By ADAM SCHRADER and BEN CHAPMAN
Published in The New York Daily News on Aug. 30, 2016
Rap mogul and would-be educator Sean (Diddy) Combs delivered a rousing speech Monday to kick off the first day of classes at a new charter school he co-founded in his old Harlem neighborhood.
Speaking from a podium onstage in the student auditorium at Capital Preparatory Harlem Charter School, Combs told dozens of students and staffers that their school would change the world, starting with the people right there in the room.
“Great schools and great education make a big difference,” Combs told the cheering crowd. “Unfortunately, too many people don’t get the opportunity to succeed, no matter how hard they try. This is leveling the playing field here at Capital Prep.”
Combs, 46, was born in a public housing project in Harlem and raised in Mount Vernon.
He first gained fame as founder of Bad Boy Entertainment, a record label that released music by The Notorious B.I.G. and a slew of hit artists in the 1990s.
Combs had no background in education until he started work on Capital Prep Harlem in 2014. Besides his work in music, Combs has found success in a number of ventures including his Sean Jean clothing line.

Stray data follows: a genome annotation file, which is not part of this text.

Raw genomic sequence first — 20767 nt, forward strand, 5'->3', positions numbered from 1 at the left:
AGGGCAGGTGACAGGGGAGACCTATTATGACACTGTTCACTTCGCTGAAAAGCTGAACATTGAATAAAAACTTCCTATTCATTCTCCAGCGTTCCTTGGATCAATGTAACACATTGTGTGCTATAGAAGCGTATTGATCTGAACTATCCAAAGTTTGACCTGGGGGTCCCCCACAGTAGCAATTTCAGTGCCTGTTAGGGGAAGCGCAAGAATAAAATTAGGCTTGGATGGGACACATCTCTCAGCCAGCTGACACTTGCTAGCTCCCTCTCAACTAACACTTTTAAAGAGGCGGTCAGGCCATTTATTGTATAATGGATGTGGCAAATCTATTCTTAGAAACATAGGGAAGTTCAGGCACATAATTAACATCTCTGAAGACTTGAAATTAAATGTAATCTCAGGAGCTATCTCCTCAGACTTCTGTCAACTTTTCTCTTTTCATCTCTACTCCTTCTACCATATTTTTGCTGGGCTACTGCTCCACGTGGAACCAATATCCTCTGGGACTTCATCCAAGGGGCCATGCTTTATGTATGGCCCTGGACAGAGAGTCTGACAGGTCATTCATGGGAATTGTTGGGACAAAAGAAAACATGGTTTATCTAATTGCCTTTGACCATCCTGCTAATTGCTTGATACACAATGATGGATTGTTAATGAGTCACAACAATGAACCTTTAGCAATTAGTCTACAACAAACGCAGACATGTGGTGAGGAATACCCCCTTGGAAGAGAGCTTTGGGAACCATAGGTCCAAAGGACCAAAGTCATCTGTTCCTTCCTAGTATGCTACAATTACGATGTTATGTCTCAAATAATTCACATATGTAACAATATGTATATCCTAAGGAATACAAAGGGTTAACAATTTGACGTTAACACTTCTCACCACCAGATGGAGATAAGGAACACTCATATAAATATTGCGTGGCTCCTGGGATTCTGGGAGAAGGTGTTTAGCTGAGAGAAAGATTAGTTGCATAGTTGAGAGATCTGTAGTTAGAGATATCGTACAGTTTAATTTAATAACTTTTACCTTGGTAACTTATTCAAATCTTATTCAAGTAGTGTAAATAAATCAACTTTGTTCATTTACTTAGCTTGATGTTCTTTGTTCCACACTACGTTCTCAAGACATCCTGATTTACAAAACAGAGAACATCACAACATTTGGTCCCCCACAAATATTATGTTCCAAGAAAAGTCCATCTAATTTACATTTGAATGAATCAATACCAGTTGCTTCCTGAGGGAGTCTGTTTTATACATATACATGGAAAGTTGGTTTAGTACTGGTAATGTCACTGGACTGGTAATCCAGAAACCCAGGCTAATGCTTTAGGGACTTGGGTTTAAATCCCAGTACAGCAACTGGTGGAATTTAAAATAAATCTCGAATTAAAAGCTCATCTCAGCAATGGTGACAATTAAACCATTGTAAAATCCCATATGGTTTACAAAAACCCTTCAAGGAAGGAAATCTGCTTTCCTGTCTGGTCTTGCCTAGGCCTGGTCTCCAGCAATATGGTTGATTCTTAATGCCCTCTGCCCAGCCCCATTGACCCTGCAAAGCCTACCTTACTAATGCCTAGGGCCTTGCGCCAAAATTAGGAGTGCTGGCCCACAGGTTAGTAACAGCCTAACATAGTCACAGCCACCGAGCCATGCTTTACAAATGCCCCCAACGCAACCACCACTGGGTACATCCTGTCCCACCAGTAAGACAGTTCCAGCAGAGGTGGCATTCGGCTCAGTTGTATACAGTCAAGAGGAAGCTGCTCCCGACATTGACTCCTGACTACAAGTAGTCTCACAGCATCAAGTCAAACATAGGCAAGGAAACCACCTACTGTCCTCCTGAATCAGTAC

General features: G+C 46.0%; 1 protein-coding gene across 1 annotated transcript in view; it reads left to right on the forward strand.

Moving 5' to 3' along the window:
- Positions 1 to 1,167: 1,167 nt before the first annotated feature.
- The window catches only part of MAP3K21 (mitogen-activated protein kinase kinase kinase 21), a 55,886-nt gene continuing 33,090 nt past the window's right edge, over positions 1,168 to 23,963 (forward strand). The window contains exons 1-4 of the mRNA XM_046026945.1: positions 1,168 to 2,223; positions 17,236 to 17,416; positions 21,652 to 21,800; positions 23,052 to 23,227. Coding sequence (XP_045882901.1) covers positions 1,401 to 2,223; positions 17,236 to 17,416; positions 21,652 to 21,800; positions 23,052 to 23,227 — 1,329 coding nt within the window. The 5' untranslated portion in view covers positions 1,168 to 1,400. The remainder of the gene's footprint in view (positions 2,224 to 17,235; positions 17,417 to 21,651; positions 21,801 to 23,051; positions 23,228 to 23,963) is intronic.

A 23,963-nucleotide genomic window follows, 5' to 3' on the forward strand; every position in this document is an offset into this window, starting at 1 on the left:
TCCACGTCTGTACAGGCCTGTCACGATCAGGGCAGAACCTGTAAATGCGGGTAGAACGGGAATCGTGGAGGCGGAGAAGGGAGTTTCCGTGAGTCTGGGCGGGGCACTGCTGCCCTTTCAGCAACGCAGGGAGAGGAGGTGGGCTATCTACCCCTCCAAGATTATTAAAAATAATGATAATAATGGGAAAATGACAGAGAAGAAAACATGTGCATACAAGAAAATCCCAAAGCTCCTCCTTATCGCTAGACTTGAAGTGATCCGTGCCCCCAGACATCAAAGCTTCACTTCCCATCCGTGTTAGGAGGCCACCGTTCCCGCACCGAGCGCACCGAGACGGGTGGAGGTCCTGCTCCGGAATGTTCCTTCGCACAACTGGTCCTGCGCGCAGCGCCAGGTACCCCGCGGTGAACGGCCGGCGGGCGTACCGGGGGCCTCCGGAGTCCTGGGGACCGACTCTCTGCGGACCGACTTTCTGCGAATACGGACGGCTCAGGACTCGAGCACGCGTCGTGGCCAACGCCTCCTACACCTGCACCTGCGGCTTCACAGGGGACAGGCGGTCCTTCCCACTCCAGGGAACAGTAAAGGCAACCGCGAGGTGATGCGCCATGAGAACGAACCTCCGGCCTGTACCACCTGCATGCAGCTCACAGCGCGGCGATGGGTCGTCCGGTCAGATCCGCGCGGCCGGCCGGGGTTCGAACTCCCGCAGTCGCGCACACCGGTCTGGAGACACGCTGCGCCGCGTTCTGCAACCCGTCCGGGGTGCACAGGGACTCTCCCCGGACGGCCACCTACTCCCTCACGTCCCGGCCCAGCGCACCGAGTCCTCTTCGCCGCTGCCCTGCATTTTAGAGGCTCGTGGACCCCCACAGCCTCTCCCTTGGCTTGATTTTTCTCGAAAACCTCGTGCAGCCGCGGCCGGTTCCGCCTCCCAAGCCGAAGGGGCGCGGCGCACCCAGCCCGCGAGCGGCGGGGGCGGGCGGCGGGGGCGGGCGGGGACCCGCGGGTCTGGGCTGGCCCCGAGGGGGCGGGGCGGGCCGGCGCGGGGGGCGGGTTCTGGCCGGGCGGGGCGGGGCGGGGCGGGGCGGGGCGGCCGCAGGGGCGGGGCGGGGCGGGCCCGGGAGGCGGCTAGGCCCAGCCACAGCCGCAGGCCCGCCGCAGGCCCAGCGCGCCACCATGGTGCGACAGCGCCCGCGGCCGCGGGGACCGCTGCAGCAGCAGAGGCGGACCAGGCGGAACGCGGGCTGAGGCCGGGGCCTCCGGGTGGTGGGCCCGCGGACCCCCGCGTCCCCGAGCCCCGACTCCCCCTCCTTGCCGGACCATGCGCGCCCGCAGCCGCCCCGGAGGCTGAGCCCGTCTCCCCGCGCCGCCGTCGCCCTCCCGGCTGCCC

He founded the new Harlem school in partnership with Connecticut educator. Dr. Steve Perry, who previously created a successful charter school in Hartford.
Perry, who frequently appears on television and writes books and articles on education, founded Capital Preparatory Magnet School in 2005.
The Hartford school features a no-excuses approach to student discipline and extended instructional time for students. It will serve as a model for Capital Prep Harlem.
“The advantages (of having a celebrity like Combs) are clear,” Perry said. “Mr. Combs has made a significant commitment to this.”
Capital Prep Harlem admitted 176 students in sixth and seventh grades for its first year of classes. Students were chosen from a random lottery of roughly 1,000 applicants.
The charter will expand to enroll about 700 students in grades 6-12 by the year 2021, school officials said.
Traditional public schools in the city begin classes next Thursday, but New York City Charter School Center CEO James Merriman said class is already in session for roughly half of the city’s 216 charters.
“It’s this hard work and innovative spirit that makes the charter sector what it is,” Merriman said.